The way to end the Covid-19 pandemic is through the Evangelical Church. Tens of millions of evangelical Christians live in the United States, and nearly half of white evangelicals surveyed said they were hesitant to get vaccinated against Covid. To many outside the evangelical world, this resistance seems incomprehensible. But as lifelong evangelicals, we understand why this is happening, and we fear that our community may stand in the way of recovery from the pandemic.
The decision to get vaccinated is essentially a decision to trust institutions. Many people do not understand the scientific complexity of vaccines, regardless of their religion. This means that getting vaccinated is a decision to trust them – the constellation of scientific and government institutions providing assurance that vaccines are safe and effective.
But American evangelicals are historically subject to ambivalence towards dominant secular institutions. In fact, a critical appraisal posture is built into the fabric of our faith. Evangelicals interpret Jesus’ teaching that his disciples are in the world but not “of the world” (John 17:16) to mean that we are to engage with secular institutions with some suspicion. A certain prudence is healthy for all communities, not just for evangelicals. No institution is infallible, and critical thinking can be a civic virtue.
Questions regarding the Covid-19 vaccine and its deployment.
Unfortunately, in recent years the evangelical approach to engaging with secular institutions has shifted from caution to fear and hostility. Three forces have exploited this inherent ambivalence towards secular institutions. First, the conservative media has mastered the art of sowing evangelical suspicion of the establishment to increase ratings. Second, politicians – some Christians and some not – have used evangelicals’ mistrust of so-called elite institutions to win our votes. The third, Conspiracy movements such as QAnon and anti-vaccine campaigns have targeted evangelicals, summoning fictitious enemies bent on destroying our values and, in the case of vaccines, our actual bodies. All of these forces shape how large segments of the evangelical community view Covid vaccines.
During our vaccination campaign, evangelicals told us that they were wary of vaccines for a variety of reasons. Many fear that the development process has been rushed, that the vaccines contain a microchip, or that they are the “mark of the beast,” a book of Revelation reference that some Christians associate with a future figure of the Antichrist. A heightened mistrust of institutions underlies these fears.
This reflex took hold so quickly that a rift grew between the evangelical pastors and the people on their benches. A survey by the National Association of Evangelicals showed that 95% of church leaders would be vaccinated, in stark contrast to the only 54% of evangelicals who planned to be vaccinated. This discrepancy follows a documented trend of pastors who are afraid to speak out about public issues because they might alienate some of their members.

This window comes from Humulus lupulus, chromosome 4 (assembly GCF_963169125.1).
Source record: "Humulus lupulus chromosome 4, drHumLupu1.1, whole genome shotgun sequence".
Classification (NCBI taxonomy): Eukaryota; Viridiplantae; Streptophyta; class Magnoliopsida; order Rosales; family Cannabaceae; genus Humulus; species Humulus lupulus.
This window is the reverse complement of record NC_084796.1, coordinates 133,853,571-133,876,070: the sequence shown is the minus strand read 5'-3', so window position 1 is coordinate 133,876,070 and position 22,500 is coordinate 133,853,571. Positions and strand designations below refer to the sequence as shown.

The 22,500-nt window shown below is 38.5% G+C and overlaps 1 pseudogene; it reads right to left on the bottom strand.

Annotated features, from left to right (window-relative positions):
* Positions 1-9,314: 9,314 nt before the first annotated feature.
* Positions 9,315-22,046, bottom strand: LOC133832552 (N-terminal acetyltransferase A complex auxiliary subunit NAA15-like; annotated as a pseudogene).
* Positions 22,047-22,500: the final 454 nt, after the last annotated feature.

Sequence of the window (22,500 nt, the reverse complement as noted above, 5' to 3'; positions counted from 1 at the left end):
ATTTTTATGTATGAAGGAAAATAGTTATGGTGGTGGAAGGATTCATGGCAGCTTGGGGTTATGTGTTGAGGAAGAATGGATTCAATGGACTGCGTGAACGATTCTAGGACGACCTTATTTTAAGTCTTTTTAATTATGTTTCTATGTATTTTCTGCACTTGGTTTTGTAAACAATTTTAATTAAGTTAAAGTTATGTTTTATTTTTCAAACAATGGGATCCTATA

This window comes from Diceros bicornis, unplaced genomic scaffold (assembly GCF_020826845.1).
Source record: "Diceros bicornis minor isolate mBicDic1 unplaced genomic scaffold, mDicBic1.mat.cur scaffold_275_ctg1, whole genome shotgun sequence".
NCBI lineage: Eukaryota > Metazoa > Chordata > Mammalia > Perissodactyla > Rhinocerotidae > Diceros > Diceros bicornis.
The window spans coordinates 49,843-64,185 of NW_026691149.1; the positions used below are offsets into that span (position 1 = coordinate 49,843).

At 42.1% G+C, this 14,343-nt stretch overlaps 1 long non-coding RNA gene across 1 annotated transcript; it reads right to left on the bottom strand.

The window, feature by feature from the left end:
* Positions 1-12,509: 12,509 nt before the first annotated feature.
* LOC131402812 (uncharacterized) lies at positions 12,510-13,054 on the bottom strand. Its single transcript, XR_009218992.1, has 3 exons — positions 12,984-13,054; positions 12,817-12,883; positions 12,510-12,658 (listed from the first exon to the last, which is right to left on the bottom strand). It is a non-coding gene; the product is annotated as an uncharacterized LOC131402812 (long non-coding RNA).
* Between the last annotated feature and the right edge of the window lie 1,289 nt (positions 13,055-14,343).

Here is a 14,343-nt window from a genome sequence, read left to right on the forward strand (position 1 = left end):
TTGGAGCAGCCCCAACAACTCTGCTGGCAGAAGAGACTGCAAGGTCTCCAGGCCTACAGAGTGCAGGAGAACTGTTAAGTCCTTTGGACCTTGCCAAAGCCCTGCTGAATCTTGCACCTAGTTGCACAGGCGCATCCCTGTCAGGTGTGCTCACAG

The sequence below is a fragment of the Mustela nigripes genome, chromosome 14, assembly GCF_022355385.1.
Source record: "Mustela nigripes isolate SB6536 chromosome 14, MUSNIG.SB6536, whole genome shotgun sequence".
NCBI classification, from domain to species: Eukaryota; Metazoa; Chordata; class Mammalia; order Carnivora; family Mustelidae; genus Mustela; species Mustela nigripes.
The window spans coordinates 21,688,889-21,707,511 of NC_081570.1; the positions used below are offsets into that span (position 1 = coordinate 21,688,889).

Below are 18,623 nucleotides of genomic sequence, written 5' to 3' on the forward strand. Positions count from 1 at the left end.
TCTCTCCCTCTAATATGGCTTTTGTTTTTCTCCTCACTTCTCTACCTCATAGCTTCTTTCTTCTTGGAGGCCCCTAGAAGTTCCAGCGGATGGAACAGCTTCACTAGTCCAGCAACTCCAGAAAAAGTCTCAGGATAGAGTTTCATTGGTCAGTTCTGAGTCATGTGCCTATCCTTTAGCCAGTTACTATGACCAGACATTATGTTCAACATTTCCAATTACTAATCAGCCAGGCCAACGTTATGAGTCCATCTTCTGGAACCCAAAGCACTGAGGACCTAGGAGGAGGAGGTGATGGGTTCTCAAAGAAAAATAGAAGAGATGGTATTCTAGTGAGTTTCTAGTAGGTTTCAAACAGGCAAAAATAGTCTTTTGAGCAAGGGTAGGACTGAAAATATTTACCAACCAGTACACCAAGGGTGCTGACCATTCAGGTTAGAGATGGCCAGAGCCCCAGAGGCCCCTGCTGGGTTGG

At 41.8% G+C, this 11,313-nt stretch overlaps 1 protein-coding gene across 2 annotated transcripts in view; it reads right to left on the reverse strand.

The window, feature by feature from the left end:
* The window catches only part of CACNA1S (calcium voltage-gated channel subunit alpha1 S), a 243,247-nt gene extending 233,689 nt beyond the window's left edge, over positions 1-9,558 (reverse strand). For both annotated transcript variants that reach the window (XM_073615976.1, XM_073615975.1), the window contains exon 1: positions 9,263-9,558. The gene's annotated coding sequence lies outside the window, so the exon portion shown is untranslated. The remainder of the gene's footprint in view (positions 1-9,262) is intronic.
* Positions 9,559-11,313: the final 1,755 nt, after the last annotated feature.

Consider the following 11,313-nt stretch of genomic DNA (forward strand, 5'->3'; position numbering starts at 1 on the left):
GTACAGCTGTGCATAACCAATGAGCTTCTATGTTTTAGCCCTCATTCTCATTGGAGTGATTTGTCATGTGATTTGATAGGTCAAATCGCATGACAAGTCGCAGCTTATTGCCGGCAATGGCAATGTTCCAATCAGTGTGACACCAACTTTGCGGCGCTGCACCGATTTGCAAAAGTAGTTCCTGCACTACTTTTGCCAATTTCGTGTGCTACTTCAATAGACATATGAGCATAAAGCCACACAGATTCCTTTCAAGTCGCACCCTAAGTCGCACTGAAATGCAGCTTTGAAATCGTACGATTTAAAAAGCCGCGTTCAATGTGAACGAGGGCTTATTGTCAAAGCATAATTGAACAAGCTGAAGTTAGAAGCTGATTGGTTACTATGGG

Fortunately, a new study from the Public Religion Research Institute and Interfaith Youth Core offers some reason for optimism. A substantial number of evangelicals who are reluctant to get vaccinated have said that greater faith-based awareness – as opposed to appeals from secular public health officials – would encourage them to get the vaccine.
Several high-level evangelicals have already mobilized. Dr. Francis S. Collins, director of the National Institutes of Health and evangelical Christian, worked heroically to persuade our community to get vaccinated. Leading executives such as Russell Moore, Franklin Graham and Robert Jeffress have promoted vaccination on social media and in the press, even though it meant they risked backlash from their base.
Support from national leaders is important, but now is the time to move on to the field phase of vaccine awareness. Research shows that evangelicals who are hesitant about immunization are more likely to be persuaded by people in their community – by hearing that their pastor or another church member has been immunized, for example, or by obtaining help from the church to schedule an immunization appointment. In our experience, social media campaigns are also powerful and underutilized parts of any outreach strategy, especially as online platforms capitalize on personal connections and are the breeding ground for vaccine misinformation. . The resistance will not be defeated by even more well-meaning public service announcements from the Biden administration. Proclamations that “we’re all in the same boat” ring hollow for people who think “they want to catch us!”
Local churches and individual Christians should take the initiative to convince other evangelicals to get vaccinated. Personal relationships are important. But secular institutions still have an essential role to play. Philanthropic institutions and public health agencies can extend this reach by partnering with our community. The pandemic has provided the nation with many lessons of humility, perhaps no greater than the message that no person or community is alone.
Curtis Chang and Kris Carter (@redeemingbabel) are co-founders of Christians and the Vaccine, a partnership with the Advertising Council and the National Association of Evangelicals that engages with evangelicals hesitant about immunization.